There’s that smile.

I knew I was fit for this race. In fact, I’ve been fit for the last 5 years. But I continued to let my anxiety get in the way of success. The following entry for July 4th from my devotional sums things up well:

“Celebrate you and who you are. For too long you have been too hard on yourself. When you have success, when you accomplish something, enjoy it. To enjoy and celebrate the good does not mean that it will be taken from you.”

-Melody Beattie, The Language of Letting Go

Thank you to everyone who supported my training with words of encouragement. Oh yeah, in case you were wondering, I went ahead and created another RLRF plan from SmartCoach when I got home. 20:54, I’ll see you on Labor Day!

I write about mindfulness, mental health, and the professional sport of running with the occasional poking fun at the sport. When I am not running, I'm either helping people as a counselor or trying to make them laugh as an amateur open mic comedian.

Leave a Reply

This site uses Akismet to reduce spam. Learn how your comment data is processed.


  1. Congrats on a great race and a new PR! I’m a little confused on the plan you used – was it from the book Run Less Run Faster, or was it another plan built around 3 runs per week?

    1. Thanks, Allspice! The plan was from Runner’s World Smart Coach training program online. It had many of the RLRF principles but featured 4 runs a week, sometimes 5.

  2. Congratulations on your 5k PR but even more congratulations on your courage and openness on your daily battle against depression and anxiety. You are helping people.

  3. I knew you could do it! I was rooting for you! I had post partum depression and anxiety. I wrote about it on my blog. Writing helped a ton, but still I’m not ready to touch some of the deepest issues. I’m glad you are fighting your depression and anxiety. It takes work. I think you just proved that you can do it. Maybe it will be a lifelong thing, but it doesn’t have to be you.

    1. Erin, I will check that out on your blog. Thank you so much for your virtual support along the way! I wish you the best in your running and recovery from post partum.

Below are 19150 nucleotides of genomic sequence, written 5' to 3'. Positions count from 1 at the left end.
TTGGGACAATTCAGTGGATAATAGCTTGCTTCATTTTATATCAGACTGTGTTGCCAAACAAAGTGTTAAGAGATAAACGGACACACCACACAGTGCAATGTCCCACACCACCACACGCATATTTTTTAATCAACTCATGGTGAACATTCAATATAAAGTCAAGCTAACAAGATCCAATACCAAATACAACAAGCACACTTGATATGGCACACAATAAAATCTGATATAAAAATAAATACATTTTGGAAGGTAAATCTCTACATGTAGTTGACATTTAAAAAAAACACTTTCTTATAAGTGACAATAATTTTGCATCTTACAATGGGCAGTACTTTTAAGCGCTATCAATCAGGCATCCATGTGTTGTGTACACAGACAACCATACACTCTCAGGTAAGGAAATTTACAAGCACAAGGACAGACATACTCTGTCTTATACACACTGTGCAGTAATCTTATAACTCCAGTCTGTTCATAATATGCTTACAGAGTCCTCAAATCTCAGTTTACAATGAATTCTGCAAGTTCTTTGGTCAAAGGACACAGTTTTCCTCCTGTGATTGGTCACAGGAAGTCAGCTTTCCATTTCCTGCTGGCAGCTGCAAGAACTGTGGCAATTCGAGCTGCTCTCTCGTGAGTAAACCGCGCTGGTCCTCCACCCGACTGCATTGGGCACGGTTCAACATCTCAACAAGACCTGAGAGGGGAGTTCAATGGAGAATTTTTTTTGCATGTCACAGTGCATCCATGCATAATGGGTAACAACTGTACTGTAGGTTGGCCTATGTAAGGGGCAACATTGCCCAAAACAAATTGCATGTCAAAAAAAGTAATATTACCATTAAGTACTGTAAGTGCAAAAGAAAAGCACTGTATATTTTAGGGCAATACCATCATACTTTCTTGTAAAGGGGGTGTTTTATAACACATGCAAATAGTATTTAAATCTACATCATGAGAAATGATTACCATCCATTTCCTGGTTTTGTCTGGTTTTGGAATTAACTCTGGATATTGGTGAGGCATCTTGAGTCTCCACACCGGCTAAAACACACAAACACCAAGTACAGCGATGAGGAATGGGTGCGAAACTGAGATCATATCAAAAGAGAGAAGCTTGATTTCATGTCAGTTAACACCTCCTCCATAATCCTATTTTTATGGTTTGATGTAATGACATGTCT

4. Woohoo! Congrats on a HUGE breakthrough PR! I appreciate your honesty about the struggle with depression and anxiety and agree with commenter above that your story is helping/ will help others who are struggling with similar hurdles. Way to overcome the mental (and physical!) barriers and crush that sub-22 goal!

    1. Thanks, Garlic! Wish I could run the Boston race but I send my well wishes for a successful event!

  5. I’m pretty amazed the time prediction was right on. I am not amazed you made it though. You are a strong runner with a lot of will (and a lot of potential). It is awesome to see you channeling your strength despite (alongside?) your hardships. I also commend you for discussing your battle with depression along with your victory. It does all work together and I know you are helping others by sharing your story. Keep it up on all accounts girl. I’m a fan of yours.

  6. Did you run by the watch or was the 21:35 a total accident? That is so amazing that you were spot on! Congrats on the well deserved and hard fought PR! It’s been a long time coming and I’m so glad all your hard work (training and otherwise) paid off. You’re kicking life’s ass right now and it’s soooooooooooo freakin’ exciting and inspiring!!!!

    1. James ran in front of me with the GPS but I didn’t know my splits, which were pretty even surprisingly (6:50, 7:10, 6:56ish). When I saw the clock approaching the finish line I thought there might be a chance I would be around the goal time. Thank you for all of your support from the very beginning. I keep thinking back to how you told me that this experience was like starting all over and the future was actually exciting. You were so right! Hope to run with you soon….one of my goals is to do a 7:45er long run someday with you all.